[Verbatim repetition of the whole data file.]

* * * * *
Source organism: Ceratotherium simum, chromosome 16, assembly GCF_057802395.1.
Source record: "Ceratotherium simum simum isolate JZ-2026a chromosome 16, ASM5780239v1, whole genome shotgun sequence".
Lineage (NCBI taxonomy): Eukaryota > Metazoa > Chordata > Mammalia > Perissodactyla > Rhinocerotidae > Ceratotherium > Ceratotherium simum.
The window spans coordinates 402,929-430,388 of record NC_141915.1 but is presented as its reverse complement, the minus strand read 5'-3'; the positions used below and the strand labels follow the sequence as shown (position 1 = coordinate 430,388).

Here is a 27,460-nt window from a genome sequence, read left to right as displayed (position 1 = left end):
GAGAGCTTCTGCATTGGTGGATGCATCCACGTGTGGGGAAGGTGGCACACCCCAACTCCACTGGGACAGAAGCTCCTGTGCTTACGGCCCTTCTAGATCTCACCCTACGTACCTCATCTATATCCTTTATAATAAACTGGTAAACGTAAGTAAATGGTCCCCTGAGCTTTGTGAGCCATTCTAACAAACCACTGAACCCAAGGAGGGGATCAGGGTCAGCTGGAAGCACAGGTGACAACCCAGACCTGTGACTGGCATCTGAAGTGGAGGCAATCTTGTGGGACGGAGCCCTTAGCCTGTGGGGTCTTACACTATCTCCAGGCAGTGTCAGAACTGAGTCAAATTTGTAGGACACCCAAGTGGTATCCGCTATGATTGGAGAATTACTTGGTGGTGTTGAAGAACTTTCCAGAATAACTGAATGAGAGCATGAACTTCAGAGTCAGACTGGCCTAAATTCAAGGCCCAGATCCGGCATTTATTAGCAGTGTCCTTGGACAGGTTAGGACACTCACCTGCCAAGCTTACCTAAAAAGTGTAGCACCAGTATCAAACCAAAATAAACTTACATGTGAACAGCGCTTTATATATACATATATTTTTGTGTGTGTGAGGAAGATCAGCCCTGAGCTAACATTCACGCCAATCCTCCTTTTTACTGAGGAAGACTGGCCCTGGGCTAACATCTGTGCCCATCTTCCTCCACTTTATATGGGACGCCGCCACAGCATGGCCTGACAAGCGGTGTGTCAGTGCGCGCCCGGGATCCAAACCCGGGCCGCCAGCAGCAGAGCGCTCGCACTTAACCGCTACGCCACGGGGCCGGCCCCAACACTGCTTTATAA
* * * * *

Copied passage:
Source organism: Ceratotherium simum, chromosome 16, assembly GCF_057802395.1.
Source record: "Ceratotherium simum simum isolate JZ-2026a chromosome 16, ASM5780239v1, whole genome shotgun sequence".
Lineage (NCBI taxonomy): Eukaryota > Metazoa > Chordata > Mammalia > Perissodactyla > Rhinocerotidae > Ceratotherium > Ceratotherium simum.
The window spans coordinates 402,929-430,388 of record NC_141915.1 but is presented as its reverse complement, the minus strand read 5'-3'; the positions used below and the strand labels follow the sequence as shown (position 1 = coordinate 430,388).

Here is a 27,460-nt window from a genome sequence, read left to right as displayed (position 1 = left end):
GAGAGCTTCTGCATTGGTGGATGCATCCACGTGTGGGGAAGGTGGCACACCCCAACTCCACTGGGACAGAAGCTCCTGTGCTTACGGCCCTTCTAGATCTCACCCTACGTACCTCATCTATATCCTTTATAATAAACTGGTAAACGTAAGTAAATGGTCCCCTGAGCTTTGTGAGCCATTCTAACAAACCACTGAACCCAAGGAGGGGATCAGGGTCAGCTGGAAGCACAGGTGACAACCCAGACCTGTGACTGGCATCTGAAGTGGAGGCAATCTTGTGGGACGGAGCCCTTAGCCTGTGGGGTCTTACACTATCTCCAGGCAGTGTCAGAACTGAGTCAAATTTGTAGGACACCCAAGTGGTATCCGCTATGATTGGAGAATTACTTGGTGGTGTTGAAGAACTTTCCAGAATAACTGAATGAGAGCATGAACTTCAGAGTCAGACTGGCCTAAATTCAAGGCCCAGATCCGGCATTTATTAGCAGTGTCCTTGGACAGGTTAGGACACTCACCTGCCAAGCTTACCTAAAAAGTGTAGCACCAGTATCAAACCAAAATAAACTTACATGTGAACAGCGCTTTATATATACATATATTTTTGTGTGTGTGAGGAAGATCAGCCCTGAGCTAACATTCACGCCAATCCTCCTTTTTACTGAGGAAGACTGGCCCTGGGCTAACATCTGTGCCCATCTTCCTCCACTTTATATGGGACGCCGCCACAGCATGGCCTGACAAGCGGTGTGTCAGTGCGCGCCCGGGATCCAAACCCGGGCCGCCAGCAGCAGAGCGCTCGCACTTAACCGCTACGCCACGGGGCCGGCCCCAACACTGCTTTATAA